The Single Judge hearing the writ petition referred to Rule 3(i) of the Rules that deals with the rights of the retrenched employees. He referred to the dictionary clause engrafted in Rule 2(c), which reads as follows: “2(c) Retrenched employees means a person who was appointed on the post under the Govt. or a public corporation on or before Oct., 1, 1986 in accordance with the procedure laid down for recruitment to the post and was continuously working in any post under the Government or such Corporation up to the date of his retrenchment. Due to reduction in, or winding up of, any establishment of the Government or the Corporation, as the case may be and in respect of whom a certificate of being a retrenched employee has been issued by this appointing authority.”
After reproducing the said provision, the High Court referred to the order passed in Civil Miscellaneous Writ Petition No.17195 of 1998, and reproduced the relevant paragraphs from the decision rendered therein and, thereafter, took note of the fact that the said order had been affirmed in Special Appeal No.540 of 1999, and further stood confirmed by the SC, for the appeal preferred before the Supreme Court did not meet with success. The learned Single Judge also referred to the order passed in Civil Miscellaneous Writ Petition No. 38534 of 2001 on 20th September, 2003, wherein a direction was issued to the respondent No.2 to take appropriate decision. After the said direction was issued, the Principal Secretary (Personnel), Government of U.P., rejected the claims of the petitioners therein on the foundation that the Personnel Department did not have the authority to declare the employees as retrenched employees and to take a decision for their absorption. The learned Single Judge dealt with various contentions raised by the learned counsel for the parties and also cogitated upon the U.P. Absorption of Retrenched Employees of the State Government/Public Sector Corporation in Government Service (Recession) Rules, 2003 and, eventually held that the Absorption Rules, 1991 were rescinded on 8th April, 2003 and much prior to that the employees had represented and the respondents were required to consider their rights for absorption within two months and regard being had to the rule position, it could safely be held that the rights of the employees had crystallized much before the Rules were rescinded. After so holding, the learned Single Judge proceeded to state, “The respondents cannot take the benefit of the delay caused by them in considering petitioners application. The two months period granted by this Court on 20.09.2002 expired on 20.11.2002. The delay made by the Secretary (Karmik) Anubhag-2, Government of U.P. in deciding the matter, cannot be a ground to refuse the due consideration, required to be made by this Court before the rescission of the Rules. The Rescission of Rules will, therefore, not come in the way of petitioners in claiming the absorption. The writ petition, as such, allowed. The impugned order dated 30.04.2003 passed by the Special Secretary (Karmik) Anubhag-3, Govt. of U.P., Lucknow (Annexure-10 to the writ petition) is quashed. The respondents are directed to absorb the petitioners in any vacancy on Group-C post outside the purview of Public Service Commission within a period of two months from the date of production of a certified copy of this order.”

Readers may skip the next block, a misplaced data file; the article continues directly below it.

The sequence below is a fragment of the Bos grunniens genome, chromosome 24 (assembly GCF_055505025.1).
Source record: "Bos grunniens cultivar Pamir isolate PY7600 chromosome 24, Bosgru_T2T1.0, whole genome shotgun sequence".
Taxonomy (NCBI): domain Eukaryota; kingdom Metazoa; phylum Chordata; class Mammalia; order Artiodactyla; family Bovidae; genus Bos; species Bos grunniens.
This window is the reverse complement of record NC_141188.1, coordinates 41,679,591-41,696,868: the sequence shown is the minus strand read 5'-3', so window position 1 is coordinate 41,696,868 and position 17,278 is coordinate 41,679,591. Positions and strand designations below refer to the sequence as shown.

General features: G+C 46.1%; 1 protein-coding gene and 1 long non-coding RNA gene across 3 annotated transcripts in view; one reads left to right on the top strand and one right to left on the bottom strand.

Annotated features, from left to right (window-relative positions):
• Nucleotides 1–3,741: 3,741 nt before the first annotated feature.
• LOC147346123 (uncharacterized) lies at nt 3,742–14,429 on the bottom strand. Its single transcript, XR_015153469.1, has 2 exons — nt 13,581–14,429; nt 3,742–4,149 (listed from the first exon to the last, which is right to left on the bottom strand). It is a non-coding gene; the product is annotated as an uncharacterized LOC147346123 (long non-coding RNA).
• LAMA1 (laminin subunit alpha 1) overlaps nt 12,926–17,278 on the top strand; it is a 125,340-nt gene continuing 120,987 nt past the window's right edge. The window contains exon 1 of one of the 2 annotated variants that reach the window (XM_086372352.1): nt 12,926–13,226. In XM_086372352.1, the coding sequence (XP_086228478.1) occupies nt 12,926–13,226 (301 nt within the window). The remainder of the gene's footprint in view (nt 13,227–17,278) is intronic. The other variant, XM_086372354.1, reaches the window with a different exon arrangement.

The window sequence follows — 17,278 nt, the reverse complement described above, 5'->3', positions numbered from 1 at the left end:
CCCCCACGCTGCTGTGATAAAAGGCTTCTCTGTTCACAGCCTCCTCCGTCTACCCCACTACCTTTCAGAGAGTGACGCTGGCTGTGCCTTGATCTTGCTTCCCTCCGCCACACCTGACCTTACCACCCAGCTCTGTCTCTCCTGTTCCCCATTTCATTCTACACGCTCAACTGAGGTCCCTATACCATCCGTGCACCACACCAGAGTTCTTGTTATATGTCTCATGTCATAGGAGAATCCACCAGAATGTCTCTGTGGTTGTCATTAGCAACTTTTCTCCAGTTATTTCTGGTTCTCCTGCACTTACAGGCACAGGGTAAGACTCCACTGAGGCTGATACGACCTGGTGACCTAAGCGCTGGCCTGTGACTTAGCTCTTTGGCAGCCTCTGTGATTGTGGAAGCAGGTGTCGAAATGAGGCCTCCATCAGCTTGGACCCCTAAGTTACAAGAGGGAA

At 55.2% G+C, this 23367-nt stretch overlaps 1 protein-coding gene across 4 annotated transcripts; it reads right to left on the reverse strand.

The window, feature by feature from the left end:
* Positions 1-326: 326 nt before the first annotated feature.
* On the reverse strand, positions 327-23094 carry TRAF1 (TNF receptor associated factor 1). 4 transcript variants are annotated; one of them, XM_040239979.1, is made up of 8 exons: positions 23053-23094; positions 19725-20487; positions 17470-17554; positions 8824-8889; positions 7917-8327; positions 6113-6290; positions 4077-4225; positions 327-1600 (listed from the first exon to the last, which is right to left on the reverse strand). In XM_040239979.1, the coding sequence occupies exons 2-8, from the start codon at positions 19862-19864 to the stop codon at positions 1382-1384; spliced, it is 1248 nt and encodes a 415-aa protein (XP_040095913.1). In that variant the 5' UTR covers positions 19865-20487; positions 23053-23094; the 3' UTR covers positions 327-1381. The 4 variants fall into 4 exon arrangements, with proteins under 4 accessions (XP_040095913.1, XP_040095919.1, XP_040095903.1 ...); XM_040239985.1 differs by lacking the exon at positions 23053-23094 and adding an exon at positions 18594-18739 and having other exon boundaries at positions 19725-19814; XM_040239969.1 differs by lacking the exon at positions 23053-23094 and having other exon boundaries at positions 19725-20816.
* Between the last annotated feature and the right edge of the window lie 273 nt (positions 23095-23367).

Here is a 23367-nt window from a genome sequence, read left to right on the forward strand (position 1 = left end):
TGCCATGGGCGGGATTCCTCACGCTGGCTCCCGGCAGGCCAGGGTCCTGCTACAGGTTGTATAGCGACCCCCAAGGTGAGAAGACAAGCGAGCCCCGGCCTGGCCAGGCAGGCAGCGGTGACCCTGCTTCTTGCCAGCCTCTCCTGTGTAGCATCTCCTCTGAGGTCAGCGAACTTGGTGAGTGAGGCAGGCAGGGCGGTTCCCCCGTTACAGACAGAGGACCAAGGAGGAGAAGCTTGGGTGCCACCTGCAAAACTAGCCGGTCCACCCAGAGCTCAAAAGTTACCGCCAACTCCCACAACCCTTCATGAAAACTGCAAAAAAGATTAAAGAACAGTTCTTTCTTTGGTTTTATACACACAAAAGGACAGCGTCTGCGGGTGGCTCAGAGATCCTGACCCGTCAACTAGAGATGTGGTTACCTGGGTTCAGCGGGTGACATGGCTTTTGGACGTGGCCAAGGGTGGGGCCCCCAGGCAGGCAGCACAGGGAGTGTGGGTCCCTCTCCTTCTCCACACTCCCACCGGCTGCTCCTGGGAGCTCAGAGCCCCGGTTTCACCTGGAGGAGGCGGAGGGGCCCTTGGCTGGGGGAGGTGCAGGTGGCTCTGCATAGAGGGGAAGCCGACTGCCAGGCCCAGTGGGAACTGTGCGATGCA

The aforesaid order was assailed before a Special Bench in Special Appeal No.618 of 2004 and the Division Bench of the High Court reversed the Single Bench decision.